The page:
An impressive debut by Uruguayan writer-helmer Enrique Buchichio, “Leo’s Room” drifts in a laid-back, almost dreamy way toward edgy subjects usually accompanied by hysterical angst: gay awakening and the death of a child. The narrative concerns an affable young grad student who, dazed and confused, hesitates to commit to anything, including his own homosexuality. Through Leo’s titular room and his Hamlet-like indecisiveness, Buchichio filters another, half-told story, that of a girlfriend from grade school who is drowning in guilt and grief. It’s a delicately balanced mood piece that could segue from gay to arthouse venues.
After being dumped by his female lover for repeated failures to get it up, Leo (Martin Rodriguez) isolates himself from the university scene, holes up in his digs and cruises the Internet for gay alternatives. Though fearful and furtive when tentatively exploring his newfound preference, he encounters no discrimination whatsoever — on the contrary, he is surrounded by instant, unconditional acceptance.
Even before he breathes a word of his homosexuality, his mother (Mirella Pascual) declares she only hopes that he meets a nice girl … or boy. And the first person Leo picks up, Seba (Gerardo Begerez), turns out to be a keeper — handsome, loving and extremely attracted to Leo. Indeed, Seba’s only flaw lies in his ease with his gayness and desire to share his lifestyle with Leo, who is unwilling to leave his room, much less the closet.
Leo sublets his single room from Felipe (Rafael Soliwoda), a tall, thin couch potato hooked on mind-altering substances. Felipe sits between Leo and the portal to the outside world like some slacker Cerebus — a comic-horror portent of what Leo’s isolation might someday spiral into. But Buchichio’s oblique approach to character leaves nothing to stereotype: Beneath Felipe’s stoner obliviousness can be glimpsed flashes of acute perception and undercurrents of rage.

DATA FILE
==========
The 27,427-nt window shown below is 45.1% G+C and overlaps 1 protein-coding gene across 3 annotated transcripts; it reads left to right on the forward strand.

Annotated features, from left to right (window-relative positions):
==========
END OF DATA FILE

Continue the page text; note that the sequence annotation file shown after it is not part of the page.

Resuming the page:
When Leo encounters former childhood sweetheart Caro (Cecilia Cosero), chronically depressed due to a recent family tragedy, her neediness triggers immediate responsiveness. It allows Leo to offer affection without sexual pressure, while Caro’s total funk makes his hesitation appear positively decisive. Oddly incurious about each other’s crises, they re-create their simple childhood comforts, swapping eclectic music and snuggling platonically. Their relationship resists moral closure; whatever help they afford one other is more the result of chance friendship than any?therapeutic resolution of their problems.
Pedro Luque’s lensing paints a social context that is neither funky nor bourgeois; this and the pic’s other generally excellent tech credits further Buchichio’s limpid vision of a quasi-amniotic state of grace.